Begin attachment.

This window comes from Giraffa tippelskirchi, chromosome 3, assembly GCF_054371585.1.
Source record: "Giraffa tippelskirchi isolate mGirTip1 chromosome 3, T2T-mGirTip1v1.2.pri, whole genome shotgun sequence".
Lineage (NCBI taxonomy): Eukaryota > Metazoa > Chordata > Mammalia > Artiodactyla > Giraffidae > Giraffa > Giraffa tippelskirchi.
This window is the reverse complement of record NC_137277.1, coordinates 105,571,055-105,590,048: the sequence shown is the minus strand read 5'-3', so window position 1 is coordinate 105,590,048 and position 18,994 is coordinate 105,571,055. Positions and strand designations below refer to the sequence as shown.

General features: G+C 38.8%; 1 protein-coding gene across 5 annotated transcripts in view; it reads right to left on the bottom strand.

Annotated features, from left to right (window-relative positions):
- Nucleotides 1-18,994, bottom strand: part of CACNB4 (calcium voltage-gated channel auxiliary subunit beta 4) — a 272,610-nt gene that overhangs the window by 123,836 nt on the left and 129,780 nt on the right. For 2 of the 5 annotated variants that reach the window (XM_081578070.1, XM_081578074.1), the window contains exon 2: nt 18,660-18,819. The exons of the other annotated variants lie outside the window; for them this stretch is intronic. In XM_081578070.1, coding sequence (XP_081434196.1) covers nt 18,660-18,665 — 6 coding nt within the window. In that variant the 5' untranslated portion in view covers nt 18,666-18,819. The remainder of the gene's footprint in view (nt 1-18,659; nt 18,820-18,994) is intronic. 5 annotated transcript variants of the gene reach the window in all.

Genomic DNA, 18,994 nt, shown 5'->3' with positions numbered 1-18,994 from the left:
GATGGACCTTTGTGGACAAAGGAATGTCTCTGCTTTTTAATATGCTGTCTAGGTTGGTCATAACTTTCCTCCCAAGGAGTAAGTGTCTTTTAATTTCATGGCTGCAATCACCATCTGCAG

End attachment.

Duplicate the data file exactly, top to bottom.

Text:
This window comes from Giraffa tippelskirchi, chromosome 3, assembly GCF_054371585.1.
Source record: "Giraffa tippelskirchi isolate mGirTip1 chromosome 3, T2T-mGirTip1v1.2.pri, whole genome shotgun sequence".
Lineage (NCBI taxonomy): Eukaryota > Metazoa > Chordata > Mammalia > Artiodactyla > Giraffidae > Giraffa > Giraffa tippelskirchi.
This window is the reverse complement of record NC_137277.1, coordinates 105,571,055-105,590,048: the sequence shown is the minus strand read 5'-3', so window position 1 is coordinate 105,590,048 and position 18,994 is coordinate 105,571,055. Positions and strand designations below refer to the sequence as shown.

General features: G+C 38.8%; 1 protein-coding gene across 5 annotated transcripts in view; it reads right to left on the bottom strand.

Annotated features, from left to right (window-relative positions):
- Nucleotides 1-18,994, bottom strand: part of CACNB4 (calcium voltage-gated channel auxiliary subunit beta 4) — a 272,610-nt gene that overhangs the window by 123,836 nt on the left and 129,780 nt on the right. For 2 of the 5 annotated variants that reach the window (XM_081578070.1, XM_081578074.1), the window contains exon 2: nt 18,660-18,819. The exons of the other annotated variants lie outside the window; for them this stretch is intronic. In XM_081578070.1, coding sequence (XP_081434196.1) covers nt 18,660-18,665 — 6 coding nt within the window. In that variant the 5' untranslated portion in view covers nt 18,666-18,819. The remainder of the gene's footprint in view (nt 1-18,659; nt 18,820-18,994) is intronic. 5 annotated transcript variants of the gene reach the window in all.

Genomic DNA, 18,994 nt, shown 5'->3' with positions numbered 1-18,994 from the left:
GATGGACCTTTGTGGACAAAGGAATGTCTCTGCTTTTTAATATGCTGTCTAGGTTGGTCATAACTTTCCTCCCAAGGAGTAAGTGTCTTTTAATTTCATGGCTGCAATCACCATCTGCAG